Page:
The Bill also seeks to introduce a Governing Board that shall comprise all seven whole-time members and six more members: two of these will be ex-officio and four will be part-time members. The governing board, it seems, will have over-riding powers in all matters except quasi-judicial powers for deciding actual cases.
The governing board will have the powers to make regulations, enter into agreements etc., and promote competition advocacy. These powers are currently vested in the Commission.
In that sense, there will be a curtailment of the powers of the CCI and this can be viewed as restricting its autonomy. However, there can be advantages in so far as the weight of the entire board—including two senior ex-officio members from the government—would be felt behind the commission’s decisions. These could particularly be helpful in inter-regulatory issues, as for example had arisen with TRAI.
This would also enable a greater appreciation within the government of the CCI’s role and functions, and may facilitate the formulation of a ‘Competition Policy’ by the government, which has been on the back-burner for years. It would, of course, have to be ensured that the governing board’s authority should not impair the complete independence of the CCI in the exercise of its quasi-judicial powers in specific merger or antitrust cases.
An adverse perception in this regard, whether inside or outside the country, would be detrimental to the reputation of the CCI.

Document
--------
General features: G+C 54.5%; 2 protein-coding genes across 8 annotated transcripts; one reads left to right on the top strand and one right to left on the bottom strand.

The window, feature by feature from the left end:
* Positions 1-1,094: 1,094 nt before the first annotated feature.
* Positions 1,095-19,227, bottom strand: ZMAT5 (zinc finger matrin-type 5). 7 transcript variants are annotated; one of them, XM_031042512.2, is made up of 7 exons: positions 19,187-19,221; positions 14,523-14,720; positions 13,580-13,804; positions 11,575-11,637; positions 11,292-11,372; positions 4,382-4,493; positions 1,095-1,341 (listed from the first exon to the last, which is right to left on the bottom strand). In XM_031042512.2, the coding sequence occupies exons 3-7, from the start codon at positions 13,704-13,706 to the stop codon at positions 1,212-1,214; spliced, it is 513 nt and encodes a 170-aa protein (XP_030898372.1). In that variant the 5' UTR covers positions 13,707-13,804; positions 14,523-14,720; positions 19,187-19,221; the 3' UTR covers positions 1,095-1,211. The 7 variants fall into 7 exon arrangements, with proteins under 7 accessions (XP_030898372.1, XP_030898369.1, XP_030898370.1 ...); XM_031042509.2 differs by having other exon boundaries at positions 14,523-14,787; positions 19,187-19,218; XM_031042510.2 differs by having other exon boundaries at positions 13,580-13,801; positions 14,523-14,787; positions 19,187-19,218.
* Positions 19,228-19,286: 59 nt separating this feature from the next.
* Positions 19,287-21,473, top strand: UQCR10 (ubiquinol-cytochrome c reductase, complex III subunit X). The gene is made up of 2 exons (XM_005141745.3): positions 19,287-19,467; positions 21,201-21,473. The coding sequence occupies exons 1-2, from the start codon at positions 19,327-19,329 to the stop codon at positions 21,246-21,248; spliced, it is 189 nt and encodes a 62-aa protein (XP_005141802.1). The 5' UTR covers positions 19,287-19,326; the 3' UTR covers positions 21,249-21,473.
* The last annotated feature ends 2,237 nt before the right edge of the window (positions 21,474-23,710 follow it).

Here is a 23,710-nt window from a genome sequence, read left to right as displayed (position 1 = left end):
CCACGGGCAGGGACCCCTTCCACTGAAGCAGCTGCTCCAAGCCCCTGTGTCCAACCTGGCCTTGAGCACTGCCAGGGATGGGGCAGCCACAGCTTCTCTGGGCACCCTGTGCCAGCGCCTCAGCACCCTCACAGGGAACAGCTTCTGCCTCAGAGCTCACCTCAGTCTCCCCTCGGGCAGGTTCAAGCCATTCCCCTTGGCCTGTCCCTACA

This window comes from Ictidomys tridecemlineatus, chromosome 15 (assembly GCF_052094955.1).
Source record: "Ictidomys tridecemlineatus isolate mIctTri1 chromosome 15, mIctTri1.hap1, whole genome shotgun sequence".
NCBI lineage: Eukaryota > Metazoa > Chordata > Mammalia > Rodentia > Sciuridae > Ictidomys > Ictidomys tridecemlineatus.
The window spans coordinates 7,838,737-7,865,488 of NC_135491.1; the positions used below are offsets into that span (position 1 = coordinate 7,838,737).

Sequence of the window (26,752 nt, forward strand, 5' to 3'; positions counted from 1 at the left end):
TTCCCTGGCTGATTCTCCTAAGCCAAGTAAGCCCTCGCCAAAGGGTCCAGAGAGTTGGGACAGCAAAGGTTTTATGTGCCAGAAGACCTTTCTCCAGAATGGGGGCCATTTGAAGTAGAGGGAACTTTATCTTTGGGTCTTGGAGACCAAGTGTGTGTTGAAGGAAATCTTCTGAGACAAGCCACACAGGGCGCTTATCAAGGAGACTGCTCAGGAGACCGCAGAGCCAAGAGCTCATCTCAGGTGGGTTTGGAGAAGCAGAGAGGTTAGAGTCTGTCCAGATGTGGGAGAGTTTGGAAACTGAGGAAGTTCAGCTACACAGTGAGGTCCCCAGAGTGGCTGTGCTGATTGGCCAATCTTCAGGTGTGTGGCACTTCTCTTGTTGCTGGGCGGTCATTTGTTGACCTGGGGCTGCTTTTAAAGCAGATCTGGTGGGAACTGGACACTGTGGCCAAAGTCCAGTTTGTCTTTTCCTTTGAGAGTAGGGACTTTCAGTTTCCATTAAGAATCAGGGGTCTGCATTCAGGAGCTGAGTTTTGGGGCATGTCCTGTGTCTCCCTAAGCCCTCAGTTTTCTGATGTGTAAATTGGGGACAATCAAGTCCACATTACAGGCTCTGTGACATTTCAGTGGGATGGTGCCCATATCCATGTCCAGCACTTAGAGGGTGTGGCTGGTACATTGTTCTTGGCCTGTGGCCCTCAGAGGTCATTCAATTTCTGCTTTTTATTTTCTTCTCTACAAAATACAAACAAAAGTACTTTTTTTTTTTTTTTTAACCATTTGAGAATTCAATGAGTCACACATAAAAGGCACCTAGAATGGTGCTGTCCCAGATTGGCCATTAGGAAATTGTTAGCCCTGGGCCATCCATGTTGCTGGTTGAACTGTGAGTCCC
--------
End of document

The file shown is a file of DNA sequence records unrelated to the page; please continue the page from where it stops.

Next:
The induction of part-time members in the governing board is to be welcomed since it will allow outside expertise to be brought to bear on the proceedings of the board. Due to the incompatibility of government salaries with those in the private sector, it has always been difficult to attract eminent experts from the private sector into regulatory positions including the Competition Commission. The position of part-time members on the governing board can to some extent mitigate this deficiency.
The Bill rightly has provisions for greater interaction between regulators by enabling mutual consultation, even outside specific cases and arriving at agreements for mutual coordination so as to serve the objectives of both the competition law and the other regulatory law. For example, a recent judgment of the Supreme Court imposing its understanding of the jurisdiction of the CCI vis-a-vis TRAI has unnecessarily circumscribed the remit of the CCI, which would in effect allow violations of the competition law by market players to continue, while complying with the regulations of TRAI.
The enforcement of the competition law suffered a setback when the government abolished the Competition Appellate Tribunal and merged it into the National Company Law Appellate Tribunal.
The already overburdened NCLAT has been able to deliver only a few substantive decisions after it got appellate powers under the Competition Act. This has resulted in stalling the progress of a large number of competition law cases. However, the Bill recommends constituting a specialised bench of the NCLAT for competition law cases. If implemented in the spirit in which this provision has been proposed, it could go a long way in redressing the deficiency of having a separate appellate tribunal for competition law.
All in all, the Bill seeks to address several discrepancies and gaps observed in the law during the past decade of implementation of the Act including in structural matters. However, its legislative progress has to be watched as it still has to be introduced in Parliament, after which the parliamentary processes will take over. It can be over a year before the amended Act can see the light of the day.
Vinod Dhall was the first Member and Acting Chairman of the Competition Commission of India. He set up the CCI and created its institutional and procedural framework. He is also former Secretary - Department of Company Affairs, Government of India.
The views expressed here are those of the author and do not necessarily represent the views of BloombergQuint or its editorial team.